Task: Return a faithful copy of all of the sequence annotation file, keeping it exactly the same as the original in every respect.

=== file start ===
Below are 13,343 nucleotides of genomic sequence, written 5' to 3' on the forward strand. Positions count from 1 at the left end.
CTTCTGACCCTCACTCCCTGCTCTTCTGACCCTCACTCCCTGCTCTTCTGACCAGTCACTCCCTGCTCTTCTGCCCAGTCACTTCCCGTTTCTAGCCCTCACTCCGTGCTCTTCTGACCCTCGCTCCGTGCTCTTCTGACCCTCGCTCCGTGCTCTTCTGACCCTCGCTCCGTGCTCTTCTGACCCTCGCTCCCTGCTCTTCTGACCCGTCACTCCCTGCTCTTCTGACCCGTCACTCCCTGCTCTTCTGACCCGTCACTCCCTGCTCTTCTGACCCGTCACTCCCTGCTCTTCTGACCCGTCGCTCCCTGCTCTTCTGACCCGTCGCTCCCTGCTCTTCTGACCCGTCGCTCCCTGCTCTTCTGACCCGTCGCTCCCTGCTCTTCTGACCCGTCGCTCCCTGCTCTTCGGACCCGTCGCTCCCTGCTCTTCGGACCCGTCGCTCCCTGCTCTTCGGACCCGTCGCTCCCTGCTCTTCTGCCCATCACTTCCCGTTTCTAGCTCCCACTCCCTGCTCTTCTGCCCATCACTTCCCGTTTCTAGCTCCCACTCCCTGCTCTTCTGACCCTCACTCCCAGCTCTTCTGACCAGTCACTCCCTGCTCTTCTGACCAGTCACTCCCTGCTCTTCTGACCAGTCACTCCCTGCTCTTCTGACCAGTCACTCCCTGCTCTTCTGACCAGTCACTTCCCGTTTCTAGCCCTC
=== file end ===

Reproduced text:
Below are 13,343 nucleotides of genomic sequence, written 5' to 3' on the forward strand. Positions count from 1 at the left end.
CTTCTGACCCTCACTCCCTGCTCTTCTGACCCTCACTCCCTGCTCTTCTGACCAGTCACTCCCTGCTCTTCTGCCCAGTCACTTCCCGTTTCTAGCCCTCACTCCGTGCTCTTCTGACCCTCGCTCCGTGCTCTTCTGACCCTCGCTCCGTGCTCTTCTGACCCTCGCTCCGTGCTCTTCTGACCCTCGCTCCCTGCTCTTCTGACCCGTCACTCCCTGCTCTTCTGACCCGTCACTCCCTGCTCTTCTGACCCGTCACTCCCTGCTCTTCTGACCCGTCACTCCCTGCTCTTCTGACCCGTCGCTCCCTGCTCTTCTGACCCGTCGCTCCCTGCTCTTCTGACCCGTCGCTCCCTGCTCTTCTGACCCGTCGCTCCCTGCTCTTCTGACCCGTCGCTCCCTGCTCTTCGGACCCGTCGCTCCCTGCTCTTCGGACCCGTCGCTCCCTGCTCTTCGGACCCGTCGCTCCCTGCTCTTCTGCCCATCACTTCCCGTTTCTAGCTCCCACTCCCTGCTCTTCTGCCCATCACTTCCCGTTTCTAGCTCCCACTCCCTGCTCTTCTGACCCTCACTCCCAGCTCTTCTGACCAGTCACTCCCTGCTCTTCTGACCAGTCACTCCCTGCTCTTCTGACCAGTCACTCCCTGCTCTTCTGACCAGTCACTCCCTGCTCTTCTGACCAGTCACTTCCCGTTTCTAGCCCTC